The C3 Centre is the newest of Staffordshire University’s Research Centres and focusses on the Creative Industries and Creative Communities.
It provides a single overarching structure for all staff working with our creative partners through the medium of arts in relation to the creative and cultural economy, society and sectors.
In short, it is not ‘about the arts’ but rather ‘through the arts’.
It provides a structural framework for activities that reflect the search for new conceptual and critical insights into practices used by individual artists, collectives and creative thinkers who are passionate about engaging, interacting or co-creating with, local, national and global societies, cultures and communities.
It focusses on those areas of Ceramics, Creative Industry and Creative Communities that make our region so impactful through its creative engagements.
Example research questions our researchers are asking are:
How can we develop novel digital solutions for engaging more immersively with audiences?
Polina ZIOGA’s work locates itself within the digital economy, widening access to arts and culture via more innovative digital solutions by producing applications in the area of brain-computer cinematic performance. Marc ESTIBEIRO and Dave PAYLING, are producing more immersive experiences through interactive sonic / visual installations. Eunice MA has published monographs and books on design methods for mixed reality applications, and Ester MACCALLUM-STEWART’s work is onaddresses the role of play in our digital economy.
How do we use personal narratives more effectively for advocacy?
Carmel THOMASON’s co-created first-person accounts situated within a journalistic trust-focussed journalistic practice promotes advocacy for people whose voice may not otherwise be heard.achieves advocacy. Emma TEMPLE’s work reassesses historically and critically reassesses the role and value of British journalism in the twenty-first century and Steven SPEED uses photography and journalistic practices to document activist communities, intentionally drawing attention to diverse narratives in communities that are often perceived in stereotypes.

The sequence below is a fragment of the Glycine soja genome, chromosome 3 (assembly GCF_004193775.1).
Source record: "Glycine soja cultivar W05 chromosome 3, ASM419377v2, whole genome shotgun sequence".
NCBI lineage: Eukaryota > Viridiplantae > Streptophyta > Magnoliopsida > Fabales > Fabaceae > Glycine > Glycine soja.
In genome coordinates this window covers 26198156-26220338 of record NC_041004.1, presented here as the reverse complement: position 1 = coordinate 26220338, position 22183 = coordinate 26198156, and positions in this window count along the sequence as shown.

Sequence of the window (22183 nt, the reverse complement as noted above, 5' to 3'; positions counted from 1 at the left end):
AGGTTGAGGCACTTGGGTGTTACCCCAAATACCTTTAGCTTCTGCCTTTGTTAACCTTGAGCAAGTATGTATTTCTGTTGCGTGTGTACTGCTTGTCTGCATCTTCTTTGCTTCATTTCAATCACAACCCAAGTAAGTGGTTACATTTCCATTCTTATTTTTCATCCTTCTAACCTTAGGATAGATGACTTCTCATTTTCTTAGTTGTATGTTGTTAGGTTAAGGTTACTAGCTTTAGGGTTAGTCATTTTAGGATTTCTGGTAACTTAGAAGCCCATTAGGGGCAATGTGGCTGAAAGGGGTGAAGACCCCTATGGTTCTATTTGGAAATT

How is our cultural engagement evolving to go beyond ‘the author’? Are we seeing a new co-production turn of the creative economy?
Co-creation, co-production and co-ownership is central to this Unit and to the C3 Centre, exploring theory and practice around the widening of access to arts and allowing human’s innate need to be creative to drive social and economic resilience. Carola BOEHM‘s work on arts-academic partnerships makes use of Sacco’s Culture 3.0 conceptual framework, exploring the evolution of cultural engagement towards the co-production turn of the economy and applying this in an Arts-Council funded leadership intervention. Peter RUDGE is applying his triple-helix partnership-based film production practice to establish models for creative industry clusters in second-order cities such as Stoke on-Trent. Fiona GRAHAM, is applying her model of film-production practices within civil society, driving placemaking through heritage-related filmic practices and Andrew STUBBS, explores all of these phenomena in his scholarly and critical work about the modern film industry.
What role did our region play in formulating the underpinning conceptual frameworks for participatory theatre forms?
Mark BROWN and Rob MARSDEN are critically and in practice exploring the development of pantomime and the ‘Stoke Method. The latter is a fore-runner of verbatim theatre devised by the late theatre producer Peter Cheeseman of Stoke-on-Trent’s NewVic, exemplifying its contemporary placemaking capability.
What role is played by media practices and communicative strategies in the constitution of local culture and what is the role of knowledge in the aesthetic appreciation by society?
David WEBB,is examining the philosophy of communication in the work of Michel Serres and how this changes the way we understand knowledge, information, and the temporal and spatial characteristics of identity and belonging. Doug BURNHAM’s work includes a consideration of the deeper transdisciplinary nature of aesthetics and how this can explain the influence of knowledge and context on our appreciation of culture. David WEBB and Doug BURNHAM’S work shares an interest in how we understand the local and the global in view of the connection between social, political and geographical environments. Lisa MANSELL‘s practice and theoretical exploration connects different artistic practices to achieve a sense of place by translating the knowledge of a local practice of ceramic glazing into a new poetic form.